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Wood Burning Fireplace Maintenance
Just as with gas fireplaces, if you own a wood burning fireplace, certain things need to be done to ensure you get the best heat for your home and that you and your family stay safe while enjoying a fire. These are some of the guidelines to help this happen:

Always burn seasoned, hard wood. By using unseasoned or soft wood, you will not get a hot fire and sap can build up in the chimney, creating risk for a chimney fire.

Cleaning a wood burning fireplace is easy. Just remember to avoid chemicals and abrasive cleaners. For the glass, handles, and exterior surface, a soft damp cloth will work perfectly.

Be sure to have your fireplace checked before the beginning of every season. Although you might have taken great care of your fireplace, animals can build nests, leaves can fall inside the chimney, vapors can accumulate, and things can happen that are unseen, creating dangerous situations.

Make sure the venting system does not show any wear or corrosion and that all fittings are tight. If you notice anything loose, have a professional replace the damaged pieces.

Most fireplaces have a special FPI glass that is designed to handle high temperatures. If you notice streaks or dirty glass, you can use a standard window cleaner such as Windex. Using a soft cloth, simply clean the glass while it is cool.

Be sure your fireplace damper closes tightly and if not, it should be fixed. If the damper is loose, cold air can seep in, causing you to loose precious heat.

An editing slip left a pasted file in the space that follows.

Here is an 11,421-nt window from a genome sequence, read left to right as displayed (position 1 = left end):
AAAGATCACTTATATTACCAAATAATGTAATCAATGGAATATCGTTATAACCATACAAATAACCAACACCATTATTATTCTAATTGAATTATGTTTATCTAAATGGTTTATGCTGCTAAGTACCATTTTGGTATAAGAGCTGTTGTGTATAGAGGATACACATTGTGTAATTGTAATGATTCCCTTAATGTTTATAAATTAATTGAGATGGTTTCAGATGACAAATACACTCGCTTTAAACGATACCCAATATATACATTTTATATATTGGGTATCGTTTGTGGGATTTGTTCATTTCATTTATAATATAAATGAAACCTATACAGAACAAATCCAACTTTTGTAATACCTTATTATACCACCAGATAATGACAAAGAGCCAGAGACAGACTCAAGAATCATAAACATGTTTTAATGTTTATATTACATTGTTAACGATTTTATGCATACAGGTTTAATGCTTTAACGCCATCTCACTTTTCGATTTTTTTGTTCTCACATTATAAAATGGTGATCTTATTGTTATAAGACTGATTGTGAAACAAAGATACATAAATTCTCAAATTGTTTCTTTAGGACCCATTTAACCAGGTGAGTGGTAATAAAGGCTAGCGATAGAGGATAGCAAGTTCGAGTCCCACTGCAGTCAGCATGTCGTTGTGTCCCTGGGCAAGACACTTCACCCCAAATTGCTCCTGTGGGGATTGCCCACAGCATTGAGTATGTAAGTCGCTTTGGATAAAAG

Creosote As wood is burned slowly, tar and other vapors are produced. When these vapors mix with moisture, reosote is formed. What happens is that the creosote condenses inside the cool chimney flue and as the residue builds up, it can cause a fire to burn dangerously hot. To help prevent creosote, follow these steps:
  • Burn the fire with the damper wide open for 15 minutes every morning during the burning season
  • Every time you use fresh wood, burn a roaring fire for 15 minutes with the damper wide open
  • Never burn anything except seasoned wood
  • Burn smaller fires that are controlled since large, smoldering fires actually contribute to the build up of creosote
  • Have the fireplace and chimney inspected every year by a professional



 
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